debate before judges rather than spectators. 
"Now, in modern debate," he says, "BC 
students will take on Georgetown students 
before a trained judge from Dartmouth. The 
cheering crowd is gone, except at the Fulton 
Prize debate at the end of the year." 

Herbeck calls the tradeoff "a Faustian 
bargain. It's great to be in front of audi- 
ences, but only a few people got that thrill in 
the old days. In the '20s, the Fulton might 
do three debates a year, say, in which 
perhaps 12 people were involved; last year 
we probably did 300 debates." 

Herbeck concedes that many old-time 
debaters find modern debate alien to their 
concept of classical oratory. "While the 
heavy emphasis on research these days has 
made the quality of argument better," says 
Herbeck, "the trouble is that debate is so 
argument-centered that delivery has changed, 
and that causes consternation among old- 
time debaters. And I can understand their 
complaint, their sense of loss. People speak 
much more rapidly, because they're only 
delivering the speech to a trained debate 
judge, and their focus is on scoring points as 
fast as possible, not swaying an audience 
with wit and style. And because everyone 
has done so much research into the topic, the 
debate itself sometimes can become an 
acronym war." 

Acronyms flying, the Fulton has been 
reclaiming some of its lost glory, qualifying 
for the national "playoffs" in each of the last 
three years — no mean feat in a region where 
traditional powers Harvard and Dartmouth 
hold sway. 

"What's really astounding about the Ful- 
ton Debating Society," concludes Herbeck, 
"is that it has literally spanned the existence 
of formal collegiate debate in this country. It 
is a tribute to the University that the Fulton 
never died. It waxed and waned, like all 
organizations do, but support for it never 
flagged. That's an astonishing accomplish- 
ment for a litde group begun so long ago." 



7/7 modern debate, 
BC students will 
take on Georgetown 
students before a 
trained judge from 
Dartmouth. The 
cheering crowd is 
gone, except at the 
Fulton Prize debate 
at the end of the 
year.' 



BOSTON COLLEGE MAGAZINE 27 




ir 



(continued from cover) 






years as a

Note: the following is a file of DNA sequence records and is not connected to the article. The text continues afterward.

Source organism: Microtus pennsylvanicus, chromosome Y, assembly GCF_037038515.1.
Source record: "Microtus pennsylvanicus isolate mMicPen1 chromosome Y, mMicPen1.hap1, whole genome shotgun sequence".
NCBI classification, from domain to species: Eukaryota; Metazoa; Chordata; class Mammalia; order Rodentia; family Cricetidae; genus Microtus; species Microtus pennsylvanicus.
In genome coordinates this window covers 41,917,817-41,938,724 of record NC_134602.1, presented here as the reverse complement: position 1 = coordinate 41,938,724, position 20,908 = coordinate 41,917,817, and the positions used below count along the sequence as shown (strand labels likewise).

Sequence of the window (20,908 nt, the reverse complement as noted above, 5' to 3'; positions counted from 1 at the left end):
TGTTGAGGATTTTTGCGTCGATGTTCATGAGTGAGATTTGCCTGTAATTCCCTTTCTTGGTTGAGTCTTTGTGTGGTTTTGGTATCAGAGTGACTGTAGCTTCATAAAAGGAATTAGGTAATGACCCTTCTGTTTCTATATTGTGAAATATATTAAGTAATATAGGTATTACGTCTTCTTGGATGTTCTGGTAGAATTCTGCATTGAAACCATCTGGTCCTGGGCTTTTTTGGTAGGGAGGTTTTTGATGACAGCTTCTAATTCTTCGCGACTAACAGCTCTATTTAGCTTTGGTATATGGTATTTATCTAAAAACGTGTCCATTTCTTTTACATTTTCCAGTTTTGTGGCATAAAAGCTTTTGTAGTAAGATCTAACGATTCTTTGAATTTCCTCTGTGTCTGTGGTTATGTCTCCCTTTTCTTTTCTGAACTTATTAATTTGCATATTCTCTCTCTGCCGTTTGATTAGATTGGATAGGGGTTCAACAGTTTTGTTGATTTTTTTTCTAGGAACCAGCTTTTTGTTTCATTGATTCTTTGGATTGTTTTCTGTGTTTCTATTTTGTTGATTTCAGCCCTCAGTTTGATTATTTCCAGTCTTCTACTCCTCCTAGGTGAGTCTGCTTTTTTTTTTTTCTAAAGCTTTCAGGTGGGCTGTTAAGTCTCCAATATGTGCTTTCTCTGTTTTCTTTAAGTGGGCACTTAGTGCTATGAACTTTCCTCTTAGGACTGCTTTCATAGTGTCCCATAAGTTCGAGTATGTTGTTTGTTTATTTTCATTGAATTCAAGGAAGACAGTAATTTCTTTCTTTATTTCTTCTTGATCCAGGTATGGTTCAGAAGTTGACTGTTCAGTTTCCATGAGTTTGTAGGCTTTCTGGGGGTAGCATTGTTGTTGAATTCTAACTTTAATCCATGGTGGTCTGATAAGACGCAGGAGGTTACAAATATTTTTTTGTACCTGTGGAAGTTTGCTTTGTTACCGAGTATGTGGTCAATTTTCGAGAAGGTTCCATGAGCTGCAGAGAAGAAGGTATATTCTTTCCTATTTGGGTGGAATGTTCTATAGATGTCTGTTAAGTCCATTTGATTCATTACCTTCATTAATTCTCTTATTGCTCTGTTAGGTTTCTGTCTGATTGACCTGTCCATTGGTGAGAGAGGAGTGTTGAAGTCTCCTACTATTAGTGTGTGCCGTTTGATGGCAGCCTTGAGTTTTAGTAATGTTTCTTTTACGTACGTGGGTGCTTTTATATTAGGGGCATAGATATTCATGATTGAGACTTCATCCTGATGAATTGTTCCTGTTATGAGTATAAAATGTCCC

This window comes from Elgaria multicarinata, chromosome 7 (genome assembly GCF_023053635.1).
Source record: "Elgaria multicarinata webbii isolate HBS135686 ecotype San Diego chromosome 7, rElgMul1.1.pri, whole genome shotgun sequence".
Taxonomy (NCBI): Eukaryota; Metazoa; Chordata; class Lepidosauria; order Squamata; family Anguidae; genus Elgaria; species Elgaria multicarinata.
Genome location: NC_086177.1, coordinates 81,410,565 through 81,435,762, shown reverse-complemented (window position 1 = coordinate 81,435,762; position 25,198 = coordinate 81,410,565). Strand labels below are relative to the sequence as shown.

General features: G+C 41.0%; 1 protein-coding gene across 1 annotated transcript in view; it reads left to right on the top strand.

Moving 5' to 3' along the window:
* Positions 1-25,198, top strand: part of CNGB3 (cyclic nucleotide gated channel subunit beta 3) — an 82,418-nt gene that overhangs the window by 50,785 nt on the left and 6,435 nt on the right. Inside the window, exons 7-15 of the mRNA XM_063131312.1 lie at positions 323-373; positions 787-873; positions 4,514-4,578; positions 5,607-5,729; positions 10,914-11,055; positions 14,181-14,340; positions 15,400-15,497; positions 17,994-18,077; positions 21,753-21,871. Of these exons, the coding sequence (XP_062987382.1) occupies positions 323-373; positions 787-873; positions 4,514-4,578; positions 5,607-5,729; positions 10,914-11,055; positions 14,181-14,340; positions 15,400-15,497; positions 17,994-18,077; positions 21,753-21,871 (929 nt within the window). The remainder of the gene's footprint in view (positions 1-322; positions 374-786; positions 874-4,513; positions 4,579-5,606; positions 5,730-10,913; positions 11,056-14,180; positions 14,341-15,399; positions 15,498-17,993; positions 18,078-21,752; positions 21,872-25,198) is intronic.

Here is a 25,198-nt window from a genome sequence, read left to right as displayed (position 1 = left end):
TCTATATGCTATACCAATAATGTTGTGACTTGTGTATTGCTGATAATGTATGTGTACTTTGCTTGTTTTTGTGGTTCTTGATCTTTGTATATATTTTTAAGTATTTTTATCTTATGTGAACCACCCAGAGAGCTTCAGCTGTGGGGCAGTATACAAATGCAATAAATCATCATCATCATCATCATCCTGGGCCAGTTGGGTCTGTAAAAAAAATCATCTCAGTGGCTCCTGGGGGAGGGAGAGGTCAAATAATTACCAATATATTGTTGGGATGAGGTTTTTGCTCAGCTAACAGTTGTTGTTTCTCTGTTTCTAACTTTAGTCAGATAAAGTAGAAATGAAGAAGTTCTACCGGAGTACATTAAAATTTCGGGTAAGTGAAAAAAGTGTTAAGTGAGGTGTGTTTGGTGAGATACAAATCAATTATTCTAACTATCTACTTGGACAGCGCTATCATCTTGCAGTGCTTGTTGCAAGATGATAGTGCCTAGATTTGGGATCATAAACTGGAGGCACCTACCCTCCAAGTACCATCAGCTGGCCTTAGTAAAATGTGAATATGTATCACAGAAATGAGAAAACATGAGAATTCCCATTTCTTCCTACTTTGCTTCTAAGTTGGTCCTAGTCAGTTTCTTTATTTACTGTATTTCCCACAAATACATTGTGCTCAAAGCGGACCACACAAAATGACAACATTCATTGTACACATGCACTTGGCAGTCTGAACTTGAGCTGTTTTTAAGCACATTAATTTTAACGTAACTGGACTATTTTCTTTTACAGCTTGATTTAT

ad come to Ite 



e had been to 
the afternoon a 



Jeff Thielman '85, is a student at Boston Col- 
lege Law School. Since he left Tacna in 
February, a medical post and house for 
volunteers have been added to the center. Ad- 
ministrative offices and outdoor recreation areas 
are under construction, and there are plans to 
build shops for technical training in 1990. This 
article is excerpted from Thielman's book- 
length manuscript, "A volunteer's story." 



desert plateau* p£ was on 
February 8, 19M.VI was 
there as an adjmso»to a 

roup of higl^^ 
chnol studeri^^ 

aged in their 

anntril "montt| of social Jgfice." The 
students were from Colegiq Cristo 
Rey, a Jesuit school in Tacna, two 
hours^gpR'e awa^B^h^ I had re- 
cently come to sper 

nteer teacher. Wj 
to build a school. 

On that Saturda 
the offlffil to swinw 
farmer and his wife returned us to Ite 
in the back of their truck. A young 
man dressed in the worn clothes of a 
laborer wasjp.iting for us there. He 
was standing in front of the medical 
post. Hj^anted to speak to a nurse 
who had gone with us to the beach. 

'jlfy baby died," he quietly said to 

"When?" she asked. 

"This morning around 11." 

"When was it born?" 

"Sometime in the madrugada [early 
morning], about three or so." 

The farmer's wife, who had been 
listening from the truck's cabin, sighed. 
She and the nurse began to question 
him: "Why didn't you get some help? 
Why didn't you call someone when 
your wife went into labor?" 

He lowered his head and seemed to 
have no answers. 

The nurse, Rosa, went to prepare 
paperwork on the death, and I talked 
with the man. His name was Sebas- 



Ite 
• TACNA 



28 BOSTON COLLEGE MAGAZINE 



tian; he was 22 and his wife was 19. 
They had come to Ite from another 
village where there had been flooding. 
"No hay papa," he said — there are no 
potatoes — to explain that there was a 
food shortage. Ricardo Gonzalez, a 
Jesuit attached to our group, asked if 
he'd baptized the child. Sebastian 
replied that he had not and began to